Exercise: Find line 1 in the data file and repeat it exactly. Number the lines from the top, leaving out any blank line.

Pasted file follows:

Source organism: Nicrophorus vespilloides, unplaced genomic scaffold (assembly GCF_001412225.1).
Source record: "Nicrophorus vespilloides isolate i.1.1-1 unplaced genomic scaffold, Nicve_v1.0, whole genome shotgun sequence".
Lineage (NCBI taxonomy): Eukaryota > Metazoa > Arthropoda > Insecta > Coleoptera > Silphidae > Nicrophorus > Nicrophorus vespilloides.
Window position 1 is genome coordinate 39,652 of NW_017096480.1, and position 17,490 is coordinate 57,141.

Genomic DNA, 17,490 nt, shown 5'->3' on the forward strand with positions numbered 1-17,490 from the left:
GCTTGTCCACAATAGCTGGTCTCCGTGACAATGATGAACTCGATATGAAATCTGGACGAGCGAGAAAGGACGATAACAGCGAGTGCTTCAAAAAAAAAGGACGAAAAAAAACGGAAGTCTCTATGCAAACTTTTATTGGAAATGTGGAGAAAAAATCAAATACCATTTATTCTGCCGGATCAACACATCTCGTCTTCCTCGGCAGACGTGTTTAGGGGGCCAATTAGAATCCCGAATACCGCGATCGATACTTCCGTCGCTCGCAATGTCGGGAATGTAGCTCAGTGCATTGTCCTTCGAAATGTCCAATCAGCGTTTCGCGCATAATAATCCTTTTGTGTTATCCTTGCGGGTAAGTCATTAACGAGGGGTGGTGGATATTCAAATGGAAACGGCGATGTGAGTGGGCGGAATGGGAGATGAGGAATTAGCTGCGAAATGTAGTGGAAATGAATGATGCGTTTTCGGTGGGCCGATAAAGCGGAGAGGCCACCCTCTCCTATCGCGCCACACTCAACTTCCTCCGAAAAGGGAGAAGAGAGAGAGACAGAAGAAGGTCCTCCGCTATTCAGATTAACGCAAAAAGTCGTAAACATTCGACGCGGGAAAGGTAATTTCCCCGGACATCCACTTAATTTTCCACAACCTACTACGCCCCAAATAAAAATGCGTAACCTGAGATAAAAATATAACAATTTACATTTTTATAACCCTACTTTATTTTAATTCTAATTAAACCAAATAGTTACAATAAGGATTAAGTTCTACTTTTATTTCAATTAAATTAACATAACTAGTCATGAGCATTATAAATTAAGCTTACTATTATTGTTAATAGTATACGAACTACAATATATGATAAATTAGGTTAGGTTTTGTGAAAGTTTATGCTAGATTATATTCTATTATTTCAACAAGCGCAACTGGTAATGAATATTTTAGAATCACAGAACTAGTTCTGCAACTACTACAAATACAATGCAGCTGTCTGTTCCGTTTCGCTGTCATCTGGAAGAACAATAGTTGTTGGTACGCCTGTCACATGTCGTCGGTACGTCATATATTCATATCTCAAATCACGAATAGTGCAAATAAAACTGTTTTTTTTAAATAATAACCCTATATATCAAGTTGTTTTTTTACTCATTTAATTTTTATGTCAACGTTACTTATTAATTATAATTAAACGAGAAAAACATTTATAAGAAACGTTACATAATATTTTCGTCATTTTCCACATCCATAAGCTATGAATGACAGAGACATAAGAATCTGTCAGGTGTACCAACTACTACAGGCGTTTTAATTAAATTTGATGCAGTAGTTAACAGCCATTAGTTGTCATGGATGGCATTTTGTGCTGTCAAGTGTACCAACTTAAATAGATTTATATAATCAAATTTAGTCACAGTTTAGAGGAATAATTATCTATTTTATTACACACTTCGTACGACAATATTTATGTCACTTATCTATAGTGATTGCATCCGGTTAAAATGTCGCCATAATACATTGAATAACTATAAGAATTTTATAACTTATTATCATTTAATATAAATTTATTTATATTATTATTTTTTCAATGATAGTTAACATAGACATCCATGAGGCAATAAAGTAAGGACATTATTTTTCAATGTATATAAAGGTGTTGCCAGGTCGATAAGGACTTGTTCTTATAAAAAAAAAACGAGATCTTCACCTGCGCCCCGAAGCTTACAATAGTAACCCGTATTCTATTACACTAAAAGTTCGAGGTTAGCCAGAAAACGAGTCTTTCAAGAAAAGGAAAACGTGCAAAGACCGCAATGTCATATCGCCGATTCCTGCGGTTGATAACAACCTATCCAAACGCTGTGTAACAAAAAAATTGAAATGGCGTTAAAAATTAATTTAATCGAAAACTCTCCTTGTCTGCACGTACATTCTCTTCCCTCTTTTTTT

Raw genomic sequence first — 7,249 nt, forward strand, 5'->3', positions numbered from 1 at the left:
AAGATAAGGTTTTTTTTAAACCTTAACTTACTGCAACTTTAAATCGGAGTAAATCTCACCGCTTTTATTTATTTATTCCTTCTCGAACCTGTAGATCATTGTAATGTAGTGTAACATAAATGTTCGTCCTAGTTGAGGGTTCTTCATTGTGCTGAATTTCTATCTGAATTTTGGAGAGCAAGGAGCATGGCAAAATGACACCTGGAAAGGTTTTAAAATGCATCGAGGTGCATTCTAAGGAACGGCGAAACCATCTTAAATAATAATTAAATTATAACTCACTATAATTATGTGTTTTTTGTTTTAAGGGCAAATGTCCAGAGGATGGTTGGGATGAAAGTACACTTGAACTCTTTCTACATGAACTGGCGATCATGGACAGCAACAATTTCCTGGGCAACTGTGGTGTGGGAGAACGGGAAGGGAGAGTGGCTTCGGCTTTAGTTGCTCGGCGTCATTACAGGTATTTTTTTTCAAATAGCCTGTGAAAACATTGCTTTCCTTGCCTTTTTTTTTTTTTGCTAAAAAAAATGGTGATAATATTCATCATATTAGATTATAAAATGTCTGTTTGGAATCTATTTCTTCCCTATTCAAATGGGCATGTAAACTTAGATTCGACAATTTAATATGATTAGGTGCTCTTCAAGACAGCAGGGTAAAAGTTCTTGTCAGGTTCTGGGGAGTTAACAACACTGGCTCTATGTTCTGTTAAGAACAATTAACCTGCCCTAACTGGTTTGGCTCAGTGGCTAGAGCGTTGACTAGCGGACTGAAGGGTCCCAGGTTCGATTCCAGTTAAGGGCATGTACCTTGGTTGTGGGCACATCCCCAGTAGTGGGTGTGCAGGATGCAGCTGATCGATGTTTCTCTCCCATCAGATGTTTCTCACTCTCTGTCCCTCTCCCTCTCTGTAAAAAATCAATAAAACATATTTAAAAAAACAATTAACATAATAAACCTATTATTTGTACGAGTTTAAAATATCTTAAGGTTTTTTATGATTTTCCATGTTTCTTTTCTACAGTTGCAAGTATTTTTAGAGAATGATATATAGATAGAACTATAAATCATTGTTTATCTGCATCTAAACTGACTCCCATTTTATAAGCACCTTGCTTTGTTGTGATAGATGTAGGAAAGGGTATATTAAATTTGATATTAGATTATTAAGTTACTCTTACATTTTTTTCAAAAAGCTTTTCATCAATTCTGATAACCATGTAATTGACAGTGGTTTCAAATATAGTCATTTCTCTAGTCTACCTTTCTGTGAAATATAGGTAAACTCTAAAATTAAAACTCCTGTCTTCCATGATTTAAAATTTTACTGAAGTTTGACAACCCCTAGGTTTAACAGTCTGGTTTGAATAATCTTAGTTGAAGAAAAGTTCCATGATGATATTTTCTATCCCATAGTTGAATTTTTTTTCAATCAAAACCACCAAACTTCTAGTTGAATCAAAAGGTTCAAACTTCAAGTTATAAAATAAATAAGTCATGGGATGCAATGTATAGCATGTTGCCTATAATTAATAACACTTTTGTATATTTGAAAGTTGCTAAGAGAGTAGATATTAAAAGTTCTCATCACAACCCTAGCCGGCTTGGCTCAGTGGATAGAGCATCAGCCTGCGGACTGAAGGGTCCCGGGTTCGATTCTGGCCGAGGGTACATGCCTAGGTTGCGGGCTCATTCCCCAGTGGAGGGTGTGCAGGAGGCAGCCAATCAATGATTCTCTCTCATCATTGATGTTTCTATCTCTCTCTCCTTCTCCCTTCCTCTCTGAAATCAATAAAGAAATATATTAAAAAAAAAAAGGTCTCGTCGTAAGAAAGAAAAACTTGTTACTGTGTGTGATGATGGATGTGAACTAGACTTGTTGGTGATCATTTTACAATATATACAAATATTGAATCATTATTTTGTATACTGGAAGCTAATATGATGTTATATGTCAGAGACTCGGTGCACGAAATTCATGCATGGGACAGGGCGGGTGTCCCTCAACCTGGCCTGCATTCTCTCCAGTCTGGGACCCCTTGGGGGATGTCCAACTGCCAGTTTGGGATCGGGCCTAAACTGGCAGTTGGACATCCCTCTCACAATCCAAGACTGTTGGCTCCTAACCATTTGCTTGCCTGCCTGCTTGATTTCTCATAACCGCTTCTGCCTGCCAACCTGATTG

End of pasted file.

Source organism: Nicrophorus vespilloides, unplaced genomic scaffold (assembly GCF_001412225.1).